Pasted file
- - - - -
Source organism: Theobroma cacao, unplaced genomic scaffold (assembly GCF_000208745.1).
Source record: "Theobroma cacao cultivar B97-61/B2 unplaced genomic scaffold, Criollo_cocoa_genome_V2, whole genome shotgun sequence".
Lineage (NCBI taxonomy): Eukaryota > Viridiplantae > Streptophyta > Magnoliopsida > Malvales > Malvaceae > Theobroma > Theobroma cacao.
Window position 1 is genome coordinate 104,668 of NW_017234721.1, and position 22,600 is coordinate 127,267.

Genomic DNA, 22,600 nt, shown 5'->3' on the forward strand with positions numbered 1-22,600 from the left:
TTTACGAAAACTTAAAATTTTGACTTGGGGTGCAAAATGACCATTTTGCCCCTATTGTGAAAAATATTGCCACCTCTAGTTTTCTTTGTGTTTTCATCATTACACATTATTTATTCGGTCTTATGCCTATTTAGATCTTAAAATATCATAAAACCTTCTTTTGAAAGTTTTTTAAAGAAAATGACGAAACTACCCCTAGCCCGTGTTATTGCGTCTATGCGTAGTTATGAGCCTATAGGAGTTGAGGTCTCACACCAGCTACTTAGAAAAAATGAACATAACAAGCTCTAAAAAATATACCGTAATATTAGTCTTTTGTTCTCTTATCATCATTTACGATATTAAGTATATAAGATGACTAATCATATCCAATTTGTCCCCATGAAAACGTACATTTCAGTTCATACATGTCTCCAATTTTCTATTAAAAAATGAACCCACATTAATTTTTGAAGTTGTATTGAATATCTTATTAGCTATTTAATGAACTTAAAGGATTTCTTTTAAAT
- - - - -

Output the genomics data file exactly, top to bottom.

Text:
Source organism: Theobroma cacao, unplaced genomic scaffold (assembly GCF_000208745.1).
Source record: "Theobroma cacao cultivar B97-61/B2 unplaced genomic scaffold, Criollo_cocoa_genome_V2, whole genome shotgun sequence".
Lineage (NCBI taxonomy): Eukaryota > Viridiplantae > Streptophyta > Magnoliopsida > Malvales > Malvaceae > Theobroma > Theobroma cacao.
Window position 1 is genome coordinate 104,668 of NW_017234721.1, and position 22,600 is coordinate 127,267.

Genomic DNA, 22,600 nt, shown 5'->3' on the forward strand with positions numbered 1-22,600 from the left:
TTTACGAAAACTTAAAATTTTGACTTGGGGTGCAAAATGACCATTTTGCCCCTATTGTGAAAAATATTGCCACCTCTAGTTTTCTTTGTGTTTTCATCATTACACATTATTTATTCGGTCTTATGCCTATTTAGATCTTAAAATATCATAAAACCTTCTTTTGAAAGTTTTTTAAAGAAAATGACGAAACTACCCCTAGCCCGTGTTATTGCGTCTATGCGTAGTTATGAGCCTATAGGAGTTGAGGTCTCACACCAGCTACTTAGAAAAAATGAACATAACAAGCTCTAAAAAATATACCGTAATATTAGTCTTTTGTTCTCTTATCATCATTTACGATATTAAGTATATAAGATGACTAATCATATCCAATTTGTCCCCATGAAAACGTACATTTCAGTTCATACATGTCTCCAATTTTCTATTAAAAAATGAACCCACATTAATTTTTGAAGTTGTATTGAATATCTTATTAGCTATTTAATGAACTTAAAGGATTTCTTTTAAAT